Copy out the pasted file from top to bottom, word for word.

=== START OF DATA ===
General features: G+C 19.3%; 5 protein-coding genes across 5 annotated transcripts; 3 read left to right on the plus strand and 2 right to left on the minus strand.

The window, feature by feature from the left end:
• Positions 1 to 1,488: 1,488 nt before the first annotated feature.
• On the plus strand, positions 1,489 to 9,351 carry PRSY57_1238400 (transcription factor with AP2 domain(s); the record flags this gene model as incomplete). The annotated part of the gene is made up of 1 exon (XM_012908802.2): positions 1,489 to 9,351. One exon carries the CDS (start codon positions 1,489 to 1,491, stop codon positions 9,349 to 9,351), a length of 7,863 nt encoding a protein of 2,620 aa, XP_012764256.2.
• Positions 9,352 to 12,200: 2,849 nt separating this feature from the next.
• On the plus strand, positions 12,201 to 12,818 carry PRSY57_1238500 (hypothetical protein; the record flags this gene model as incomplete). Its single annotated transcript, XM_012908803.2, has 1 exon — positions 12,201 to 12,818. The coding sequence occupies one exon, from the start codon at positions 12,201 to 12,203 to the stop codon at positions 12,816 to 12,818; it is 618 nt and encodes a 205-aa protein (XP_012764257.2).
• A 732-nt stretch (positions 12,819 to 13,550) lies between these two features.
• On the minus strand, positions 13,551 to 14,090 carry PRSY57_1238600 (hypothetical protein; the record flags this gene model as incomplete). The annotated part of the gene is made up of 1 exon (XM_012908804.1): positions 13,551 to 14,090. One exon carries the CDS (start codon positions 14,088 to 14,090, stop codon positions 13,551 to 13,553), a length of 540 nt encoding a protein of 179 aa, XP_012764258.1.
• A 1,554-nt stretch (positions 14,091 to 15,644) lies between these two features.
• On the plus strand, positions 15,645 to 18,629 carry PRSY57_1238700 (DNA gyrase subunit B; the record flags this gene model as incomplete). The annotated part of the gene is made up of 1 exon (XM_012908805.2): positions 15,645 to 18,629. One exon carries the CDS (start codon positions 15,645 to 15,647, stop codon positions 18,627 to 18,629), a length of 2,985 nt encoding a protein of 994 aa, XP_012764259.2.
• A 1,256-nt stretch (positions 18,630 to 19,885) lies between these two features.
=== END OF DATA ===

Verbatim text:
General features: G+C 19.3%; 5 protein-coding genes across 5 annotated transcripts; 3 read left to right on the plus strand and 2 right to left on the minus strand.

The window, feature by feature from the left end:
• Positions 1 to 1,488: 1,488 nt before the first annotated feature.
• On the plus strand, positions 1,489 to 9,351 carry PRSY57_1238400 (transcription factor with AP2 domain(s); the record flags this gene model as incomplete). The annotated part of the gene is made up of 1 exon (XM_012908802.2): positions 1,489 to 9,351. One exon carries the CDS (start codon positions 1,489 to 1,491, stop codon positions 9,349 to 9,351), a length of 7,863 nt encoding a protein of 2,620 aa, XP_012764256.2.
• Positions 9,352 to 12,200: 2,849 nt separating this feature from the next.
• On the plus strand, positions 12,201 to 12,818 carry PRSY57_1238500 (hypothetical protein; the record flags this gene model as incomplete). Its single annotated transcript, XM_012908803.2, has 1 exon — positions 12,201 to 12,818. The coding sequence occupies one exon, from the start codon at positions 12,201 to 12,203 to the stop codon at positions 12,816 to 12,818; it is 618 nt and encodes a 205-aa protein (XP_012764257.2).
• A 732-nt stretch (positions 12,819 to 13,550) lies between these two features.
• On the minus strand, positions 13,551 to 14,090 carry PRSY57_1238600 (hypothetical protein; the record flags this gene model as incomplete). The annotated part of the gene is made up of 1 exon (XM_012908804.1): positions 13,551 to 14,090. One exon carries the CDS (start codon positions 14,088 to 14,090, stop codon positions 13,551 to 13,553), a length of 540 nt encoding a protein of 179 aa, XP_012764258.1.
• A 1,554-nt stretch (positions 14,091 to 15,644) lies between these two features.
• On the plus strand, positions 15,645 to 18,629 carry PRSY57_1238700 (DNA gyrase subunit B; the record flags this gene model as incomplete). The annotated part of the gene is made up of 1 exon (XM_012908805.2): positions 15,645 to 18,629. One exon carries the CDS (start codon positions 15,645 to 15,647, stop codon positions 18,627 to 18,629), a length of 2,985 nt encoding a protein of 994 aa, XP_012764259.2.
• A 1,256-nt stretch (positions 18,630 to 19,885) lies between these two features.